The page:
If the characteristic of $K$ is zero, then we know precisely the kernel of $\varphi_\Lcal$ as a finite group
subscheme of $A$. Indeed, it is determined by its underlying set $K_\Lcal$ with its reduced subscheme
structure. Therefore, in this case we have $A^\vee \cong A / K_\Lcal$. Moreover, $K_\Lcal$ acts on $\Lcal^*$ over
$A \times A$ by lifting the action on the second factor. If we form the quotient, we obtain a sheaf $\Pcal$, such that
$(1 \times \varphi_\Lcal)^*\Pcal = \Lcal^*$. This is pretty much the construction of $(A^\vee, \Pcal)$. A proof that this
pair satisfies the conditions in the definitions is presented in \cite{mumford:abvars}.
\section{The Dual Isogeny and the Dual Exact Sequence}
In the previous section, we explained how to dualize abelian
varieties. The next important construction is the dualization of
homomorphisms of abelian varieties.
Suppose that $f : A \ra B$ is a homomorphism of abelian varieties
and consider the induced map $f^{\vee} : \textrm{Pic } B \ra
\textrm{Pic }A$ on isomorphism classes of invertible sheaves on
$A$. Since sheaves of zero degree are mapped to sheaves of zero
degree, then we get a natural map on points $f^{\vee} : A^{\vee}
\ra B^{\vee}$, which is in fact a morphism. To give an argument
for the last statement, let $\mathcal P_B$ be the Poincar\'e sheaf
on $B \times B^{\vee}$ and consider the pullback sheaf $(f \times
1)^* \mathcal P_B$, which is a sheaf on $A \times B^{\vee}$. The
fact that $f^{\vee}$ is a morphism follows from the universal
mapping property, because $(f \times 1)^* \mathcal P_B|_{X \times
\{\tilde{y}\}}$ represents $f^{\vee}(\tilde{y})$ for any
$\tilde{y} \in Y^{\vee}$. Thus, every homomorphism of abelian
varieties induces a homomorphism on the dual varieties.
The next proposition provides a description of the dual homomorphisms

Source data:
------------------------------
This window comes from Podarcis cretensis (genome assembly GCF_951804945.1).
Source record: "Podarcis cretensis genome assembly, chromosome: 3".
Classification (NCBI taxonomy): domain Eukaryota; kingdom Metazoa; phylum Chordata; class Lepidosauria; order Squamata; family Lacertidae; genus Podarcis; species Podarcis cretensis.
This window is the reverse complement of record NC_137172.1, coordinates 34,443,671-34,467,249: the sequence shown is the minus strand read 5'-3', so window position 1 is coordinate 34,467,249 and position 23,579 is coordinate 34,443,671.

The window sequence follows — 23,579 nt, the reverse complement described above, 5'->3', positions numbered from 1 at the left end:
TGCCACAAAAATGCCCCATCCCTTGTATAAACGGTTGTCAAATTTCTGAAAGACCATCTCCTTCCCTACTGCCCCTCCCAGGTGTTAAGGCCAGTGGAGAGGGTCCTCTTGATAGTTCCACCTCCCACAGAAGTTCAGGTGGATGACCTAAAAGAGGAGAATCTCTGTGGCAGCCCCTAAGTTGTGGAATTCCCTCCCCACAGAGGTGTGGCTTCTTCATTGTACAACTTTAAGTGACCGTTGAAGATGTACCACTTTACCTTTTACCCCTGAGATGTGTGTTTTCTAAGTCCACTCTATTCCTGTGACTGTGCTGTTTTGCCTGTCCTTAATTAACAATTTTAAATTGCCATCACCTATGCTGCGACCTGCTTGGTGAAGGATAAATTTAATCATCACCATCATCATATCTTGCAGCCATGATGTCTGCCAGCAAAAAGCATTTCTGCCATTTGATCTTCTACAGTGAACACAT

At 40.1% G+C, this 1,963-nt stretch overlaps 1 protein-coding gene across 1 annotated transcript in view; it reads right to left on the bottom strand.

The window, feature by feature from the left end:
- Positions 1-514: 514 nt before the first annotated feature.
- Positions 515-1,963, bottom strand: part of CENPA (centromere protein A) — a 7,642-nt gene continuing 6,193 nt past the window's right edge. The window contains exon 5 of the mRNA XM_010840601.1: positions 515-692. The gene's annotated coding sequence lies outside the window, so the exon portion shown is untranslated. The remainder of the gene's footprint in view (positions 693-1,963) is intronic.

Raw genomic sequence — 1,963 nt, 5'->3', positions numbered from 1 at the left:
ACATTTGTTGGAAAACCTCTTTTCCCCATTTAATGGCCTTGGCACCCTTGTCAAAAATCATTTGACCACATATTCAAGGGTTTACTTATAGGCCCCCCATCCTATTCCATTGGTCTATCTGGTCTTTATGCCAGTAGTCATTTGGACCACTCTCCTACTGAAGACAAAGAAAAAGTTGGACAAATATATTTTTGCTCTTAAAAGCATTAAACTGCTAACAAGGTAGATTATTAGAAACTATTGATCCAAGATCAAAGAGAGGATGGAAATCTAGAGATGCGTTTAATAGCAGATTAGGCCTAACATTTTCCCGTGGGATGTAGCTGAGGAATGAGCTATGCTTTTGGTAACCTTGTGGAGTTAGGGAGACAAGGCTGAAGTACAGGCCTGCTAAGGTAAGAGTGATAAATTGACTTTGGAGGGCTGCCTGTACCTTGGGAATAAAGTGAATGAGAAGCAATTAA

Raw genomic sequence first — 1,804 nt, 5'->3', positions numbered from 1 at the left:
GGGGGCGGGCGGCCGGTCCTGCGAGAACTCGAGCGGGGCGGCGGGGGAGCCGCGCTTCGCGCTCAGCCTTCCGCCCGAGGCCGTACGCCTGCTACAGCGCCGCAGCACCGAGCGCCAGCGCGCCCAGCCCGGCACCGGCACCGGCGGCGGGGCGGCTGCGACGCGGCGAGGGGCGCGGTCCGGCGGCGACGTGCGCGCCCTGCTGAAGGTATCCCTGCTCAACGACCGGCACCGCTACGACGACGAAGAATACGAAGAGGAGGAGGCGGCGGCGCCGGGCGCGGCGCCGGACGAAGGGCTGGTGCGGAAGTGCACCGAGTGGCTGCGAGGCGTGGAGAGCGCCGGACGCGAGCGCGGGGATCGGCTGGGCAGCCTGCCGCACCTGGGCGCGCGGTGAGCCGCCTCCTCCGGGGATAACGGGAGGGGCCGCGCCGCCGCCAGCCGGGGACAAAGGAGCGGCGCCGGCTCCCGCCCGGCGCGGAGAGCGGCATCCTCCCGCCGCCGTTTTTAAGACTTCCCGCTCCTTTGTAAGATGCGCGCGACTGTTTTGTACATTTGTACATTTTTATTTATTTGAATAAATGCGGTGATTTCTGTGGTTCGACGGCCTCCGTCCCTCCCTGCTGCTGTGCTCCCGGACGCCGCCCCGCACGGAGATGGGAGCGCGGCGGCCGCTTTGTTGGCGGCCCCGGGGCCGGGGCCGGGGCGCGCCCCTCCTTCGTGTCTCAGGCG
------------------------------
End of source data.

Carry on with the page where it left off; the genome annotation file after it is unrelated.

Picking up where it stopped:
to isogenies.
\begin{prop}
Let $f : A \ra B$ be an isogeny with finite kernel $N$. Let
$N^{\vee}$ be the Cartier dual of $N$. Then the kernel of the dual
isogeny $f^{\vee} : B^{\vee} \ra A^{\vee}$ is $N^{\vee}$, i.e.
there is a short exact sequence
$$
0 \ra N^{\vee} \ra B^{\vee} \xrightarrow{f^{\vee}} A^{\vee}.
$$
\end{prop}
The proposition is proved in \cite[\S 10]{milne:abvars}. This is everything that we will need
from the theory of dual isogenies for the purpose of this project.
\section{Jacobians of Curves Over $\C$. The Analytic Construction.}
We will motivate the notion of Jacobians by looking at how they were discovered
historically. The theory of Jacobian varieties arose from the work
of Abel and Jacobi, who were studying integrals of the form
$$
I(P) = \int_{P_0}^P \omega,
$$
where $P_0$ and $P$ are points on a plane curve $C : g(x, y) = 0$ and $\omega$ is a
rational differential on $C$. The main result was the following theorem:
\begin{thm}
There is an integer $g$, depending on $C$, such that if $P_0$ is a base point and
$P_1, P_2, \dots, P_{g+1}$ are arbitrary points on $C$, then there exists
points $Q_1, Q_2, \dots, Q_g$, such that
$$
\int_{P_0}^{P_1} \omega + \dots + \int_{P_0}^{P_{g+1}} \omega=
\int_{P_0}^{Q_1} \omega + \dots + \int_{P_0}^{Q_g} \omega\ \left(\textrm{mod periods of }\int \omega\right)
$$
\end{thm}
\begin{example}
Let $C = \mathbb{P}^1$ and $\ds \omega = \frac{dx}{x}$. Then $g = 1$ and
$$
\int_{1}^{a_1} \frac{dx}{x} + \int_{1}^{b_1}\frac{dx}{x} = \int_{1}^{a_1b_1}\frac{dx}{x}.
$$
\end{example}
The theorem implies that for all $P_1, P_2, \dots, P_g, Q_1, Q_2, \dots, Q_g$, there exist
$R_1, \dots, R_g$, such that
$$
\sum_{i = 1}^g \int_{P_0}^{P_i} \omega + \sum_{i = 1}^g \int_{P_0}^{Q_i} \omega = \sum_{i = 1}^g \int_{P_0}^{R_i} \omega
$$
We recognize a group law in the last equation. The motivation behind the Jacobians is that they will be the objects that
will contain the information of how to add two such $g$-tuples $(P_1, \dots, P_g)$ and $(Q_1, \dots, Q_g)$. To realize this
in practice, we will construct a commutative algebraic group $J$, whose points will correspond to the sums
$\ds \sum_{i = 1}^g \int_{P_0}^{P_i} \omega$ and whose group law will describe precisely how we add two such sums.
To describe precisely the above idea, let $\omega$ be a rational differential on $C$ with no poles. Then
Abel's theorem (theorem 2.4.1.) can be reduced to the existence of a translation-invariant differential $\eta$ on
$J$ and a morphism of varieties $\phi : C \ra J$, such that $\phi^*\eta = \omega$. In other words,